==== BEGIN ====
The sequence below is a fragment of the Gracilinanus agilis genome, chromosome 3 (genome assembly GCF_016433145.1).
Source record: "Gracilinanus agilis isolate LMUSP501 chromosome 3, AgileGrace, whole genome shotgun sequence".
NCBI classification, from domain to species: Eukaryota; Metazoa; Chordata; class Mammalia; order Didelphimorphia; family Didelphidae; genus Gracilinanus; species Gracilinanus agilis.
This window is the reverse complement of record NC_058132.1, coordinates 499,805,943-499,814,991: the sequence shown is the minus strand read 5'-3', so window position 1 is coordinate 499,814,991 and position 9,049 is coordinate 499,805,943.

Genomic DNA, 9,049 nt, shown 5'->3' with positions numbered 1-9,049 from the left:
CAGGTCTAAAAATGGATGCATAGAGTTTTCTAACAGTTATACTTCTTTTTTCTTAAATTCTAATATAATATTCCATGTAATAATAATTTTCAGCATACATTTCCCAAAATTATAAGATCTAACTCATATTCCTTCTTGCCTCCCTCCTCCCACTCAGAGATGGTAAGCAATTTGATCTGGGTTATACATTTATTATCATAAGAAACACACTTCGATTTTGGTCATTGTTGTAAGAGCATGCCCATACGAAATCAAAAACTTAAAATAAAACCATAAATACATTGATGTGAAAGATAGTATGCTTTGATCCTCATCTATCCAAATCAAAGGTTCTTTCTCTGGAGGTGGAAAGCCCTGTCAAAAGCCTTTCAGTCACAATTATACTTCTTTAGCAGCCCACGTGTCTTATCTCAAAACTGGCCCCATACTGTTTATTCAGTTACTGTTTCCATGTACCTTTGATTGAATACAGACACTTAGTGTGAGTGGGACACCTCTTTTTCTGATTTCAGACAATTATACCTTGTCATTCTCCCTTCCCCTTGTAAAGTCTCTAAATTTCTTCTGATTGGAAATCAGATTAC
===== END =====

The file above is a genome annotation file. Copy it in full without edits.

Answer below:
The sequence below is a fragment of the Gracilinanus agilis genome, chromosome 3 (genome assembly GCF_016433145.1).
Source record: "Gracilinanus agilis isolate LMUSP501 chromosome 3, AgileGrace, whole genome shotgun sequence".
NCBI classification, from domain to species: Eukaryota; Metazoa; Chordata; class Mammalia; order Didelphimorphia; family Didelphidae; genus Gracilinanus; species Gracilinanus agilis.
This window is the reverse complement of record NC_058132.1, coordinates 499,805,943-499,814,991: the sequence shown is the minus strand read 5'-3', so window position 1 is coordinate 499,814,991 and position 9,049 is coordinate 499,805,943.

Genomic DNA, 9,049 nt, shown 5'->3' with positions numbered 1-9,049 from the left:
CAGGTCTAAAAATGGATGCATAGAGTTTTCTAACAGTTATACTTCTTTTTTCTTAAATTCTAATATAATATTCCATGTAATAATAATTTTCAGCATACATTTCCCAAAATTATAAGATCTAACTCATATTCCTTCTTGCCTCCCTCCTCCCACTCAGAGATGGTAAGCAATTTGATCTGGGTTATACATTTATTATCATAAGAAACACACTTCGATTTTGGTCATTGTTGTAAGAGCATGCCCATACGAAATCAAAAACTTAAAATAAAACCATAAATACATTGATGTGAAAGATAGTATGCTTTGATCCTCATCTATCCAAATCAAAGGTTCTTTCTCTGGAGGTGGAAAGCCCTGTCAAAAGCCTTTCAGTCACAATTATACTTCTTTAGCAGCCCACGTGTCTTATCTCAAAACTGGCCCCATACTGTTTATTCAGTTACTGTTTCCATGTACCTTTGATTGAATACAGACACTTAGTGTGAGTGGGACACCTCTTTTTCTGATTTCAGACAATTATACCTTGTCATTCTCCCTTCCCCTTGTAAAGTCTCTAAATTTCTTCTGATTGGAAATCAGATTAC